EvanEvan - Married, three children, two grandchildren, formerly a newspaper journalist, now a public librarian, at all times a board game nut.
    by Craig B | Oct 09, 2017

    cover art for Papa Roach's album, Crooked TeethIt’s not that bad.  I mean, for me, a kid who came of age in the 90s and later waited tables to this sort of thing in the oughties, Papa Roach’s ninth studio album, Crooked Teeth, is not that bad.  See, I kind of assumed that every song would be some sort of over-extended musical journey, sultry with semi-maudlin aggressiveness … Just look at that cover art.  But honestly, there’s a clarity, a maturity (dare I say restraint?) to the musicality and lyrics of many of the tracks that I found surprising/inspiring in a sort of post-rap core, we’re not really famous anymore, kind of way.  The band even manages to come off as actually, possibly vulnerable with that lyric, “I think I might need help.”  That’s a long way from the “Infest!! (die like the rest)” vibe I’m used to.  Congrats are in order.

    Suggested Use: Replacing some flooring?  These aggressive (though less than semi-maudlin-aggressive) guitar licks and grungy vocals seem ripe for some brute-strength-utility-knife-wielding, carpet-kicking, throw-that pipe-on-your-shoulder-and-toss-it-in-the-dumpster sort of expression.  And once the carpet’s up (or linoleum or heaven forbid, purple paint on a turn-of-the-century wood floor) and you’ve figured out I didn’t know what I was talking about when I mentioned the pipe, you can celebrate with a mosh pit or something, though take it easy.  None of us are getting any younger here.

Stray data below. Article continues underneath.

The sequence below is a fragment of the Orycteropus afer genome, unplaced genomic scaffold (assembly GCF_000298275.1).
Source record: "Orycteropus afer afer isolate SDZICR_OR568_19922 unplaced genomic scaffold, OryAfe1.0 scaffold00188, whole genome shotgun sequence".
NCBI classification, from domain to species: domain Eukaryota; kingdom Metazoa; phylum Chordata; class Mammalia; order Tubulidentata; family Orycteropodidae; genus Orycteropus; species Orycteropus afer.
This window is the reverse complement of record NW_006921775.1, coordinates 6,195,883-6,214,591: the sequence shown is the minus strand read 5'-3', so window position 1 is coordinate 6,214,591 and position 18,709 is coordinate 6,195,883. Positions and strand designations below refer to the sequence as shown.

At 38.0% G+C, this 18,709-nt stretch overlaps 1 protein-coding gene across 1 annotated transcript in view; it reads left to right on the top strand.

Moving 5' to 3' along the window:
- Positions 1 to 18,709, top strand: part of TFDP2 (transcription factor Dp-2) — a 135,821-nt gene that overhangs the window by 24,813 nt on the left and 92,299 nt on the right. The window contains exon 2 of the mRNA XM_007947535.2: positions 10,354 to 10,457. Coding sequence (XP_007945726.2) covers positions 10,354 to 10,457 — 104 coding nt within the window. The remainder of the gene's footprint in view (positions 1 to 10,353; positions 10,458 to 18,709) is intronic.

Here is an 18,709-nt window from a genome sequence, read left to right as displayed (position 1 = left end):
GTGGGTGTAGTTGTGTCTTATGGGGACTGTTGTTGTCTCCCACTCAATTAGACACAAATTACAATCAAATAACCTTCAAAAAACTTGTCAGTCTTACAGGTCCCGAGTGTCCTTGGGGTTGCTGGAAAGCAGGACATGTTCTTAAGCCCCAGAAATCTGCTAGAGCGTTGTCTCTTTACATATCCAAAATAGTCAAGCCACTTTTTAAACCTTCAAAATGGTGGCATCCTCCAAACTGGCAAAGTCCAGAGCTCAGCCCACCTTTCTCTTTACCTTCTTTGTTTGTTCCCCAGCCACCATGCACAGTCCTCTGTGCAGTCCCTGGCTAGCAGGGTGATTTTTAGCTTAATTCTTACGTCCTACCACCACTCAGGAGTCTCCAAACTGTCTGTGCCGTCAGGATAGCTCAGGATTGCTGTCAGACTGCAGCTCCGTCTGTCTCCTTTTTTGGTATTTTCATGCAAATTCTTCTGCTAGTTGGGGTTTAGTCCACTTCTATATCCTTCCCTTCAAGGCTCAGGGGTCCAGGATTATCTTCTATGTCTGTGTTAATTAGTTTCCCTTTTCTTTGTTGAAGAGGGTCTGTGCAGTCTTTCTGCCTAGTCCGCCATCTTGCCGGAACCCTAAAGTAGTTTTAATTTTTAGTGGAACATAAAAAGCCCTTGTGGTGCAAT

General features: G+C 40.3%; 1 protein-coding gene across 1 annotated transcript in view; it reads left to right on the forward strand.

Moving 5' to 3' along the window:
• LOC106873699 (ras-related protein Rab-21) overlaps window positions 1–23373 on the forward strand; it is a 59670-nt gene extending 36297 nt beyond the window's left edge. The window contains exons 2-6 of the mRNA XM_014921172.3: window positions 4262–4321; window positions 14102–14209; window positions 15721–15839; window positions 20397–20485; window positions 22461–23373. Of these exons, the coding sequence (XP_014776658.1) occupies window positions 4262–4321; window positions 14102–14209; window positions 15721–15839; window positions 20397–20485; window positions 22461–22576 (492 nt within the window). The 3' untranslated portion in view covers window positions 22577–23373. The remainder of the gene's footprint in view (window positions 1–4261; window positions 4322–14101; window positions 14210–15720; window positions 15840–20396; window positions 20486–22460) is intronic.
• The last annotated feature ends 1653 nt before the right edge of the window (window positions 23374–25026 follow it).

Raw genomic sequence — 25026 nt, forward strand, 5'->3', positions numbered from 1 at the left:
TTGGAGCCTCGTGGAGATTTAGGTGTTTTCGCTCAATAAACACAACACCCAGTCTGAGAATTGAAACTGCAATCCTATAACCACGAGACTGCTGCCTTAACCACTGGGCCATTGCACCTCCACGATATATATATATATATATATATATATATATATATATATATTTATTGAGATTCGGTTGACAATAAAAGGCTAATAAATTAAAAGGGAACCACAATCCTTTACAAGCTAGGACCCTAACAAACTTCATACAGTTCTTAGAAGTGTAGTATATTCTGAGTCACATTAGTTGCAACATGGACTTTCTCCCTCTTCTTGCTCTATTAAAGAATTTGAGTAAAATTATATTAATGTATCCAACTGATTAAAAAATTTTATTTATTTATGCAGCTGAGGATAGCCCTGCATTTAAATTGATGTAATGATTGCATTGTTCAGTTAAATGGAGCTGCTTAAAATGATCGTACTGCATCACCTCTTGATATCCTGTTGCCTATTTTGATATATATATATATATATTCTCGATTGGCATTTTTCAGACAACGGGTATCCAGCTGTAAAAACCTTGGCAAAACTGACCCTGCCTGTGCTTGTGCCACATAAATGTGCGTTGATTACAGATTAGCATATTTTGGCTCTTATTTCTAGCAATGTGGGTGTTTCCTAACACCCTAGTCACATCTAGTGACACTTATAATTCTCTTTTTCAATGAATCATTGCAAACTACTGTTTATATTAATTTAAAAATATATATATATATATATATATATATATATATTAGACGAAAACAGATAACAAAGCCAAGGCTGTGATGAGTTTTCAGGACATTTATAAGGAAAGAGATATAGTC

by Kay S | Oct 06, 2017
    Yes, my little cowpokes, it's time for a few upcoming releases which will be out between September 15 and October 14, 2017. I'm hearing good things about them. And, remember this is the date they will be released not the date they will be on library shelves.
    Historical Romance
    Katherine Ashe Katherine Ashe
    The Duke
    Devil's Duke series
    September 26
    Kerrigan Byrne Kerrigan Byrne
    The Scot Beds His Wife
    Victorian Rebels series
    October 3
    KJ Charles K.J. Charles
    An Unsuitable Heir
    Sins of the Cities series
    October 3
    Sara Portman Sara Portman
    The Reunion
    Brides of Beadwell series
    September 26

    Historical Fiction

    Juliana Gray Juliana Gray
    A Strange Scottish Shore
    Emmaline Trueline series
    September 19
    Sophfronia Scott Sophfronia Scott
    Unforgivable Love
    September 29
    Susan Scott Susan Holloway Scott
    I, Eliza Hamilton
    September 26

    Contemporary Romance/Mainstream Fiction/Women's Fiction

    Kate Angell Kate Angell
    No Time to Explain
    Barefoot William Beach series
    Contemporary Romance
    September 26
    Emanuel Bergmann Emanuel Bergmann
    The Trick
    Mainstream Fiction
    September 19
    Samantha Chase Samantha Chase
    Holiday Spice
    The Shaughnessy Brothers
    Contemporary Romance
    October 3
    Colleen Hoover Colleen Hoover
    Without Merit
    October 3
    Susan Mallery Susan Mallery
    Second Chance Girl
    Happily Inc series
    Contemporary Romance
    September 26
    Jenn McKinlay Jean McKinlay
    Barking up the Wrong Tree
    A Bluff Point Romance series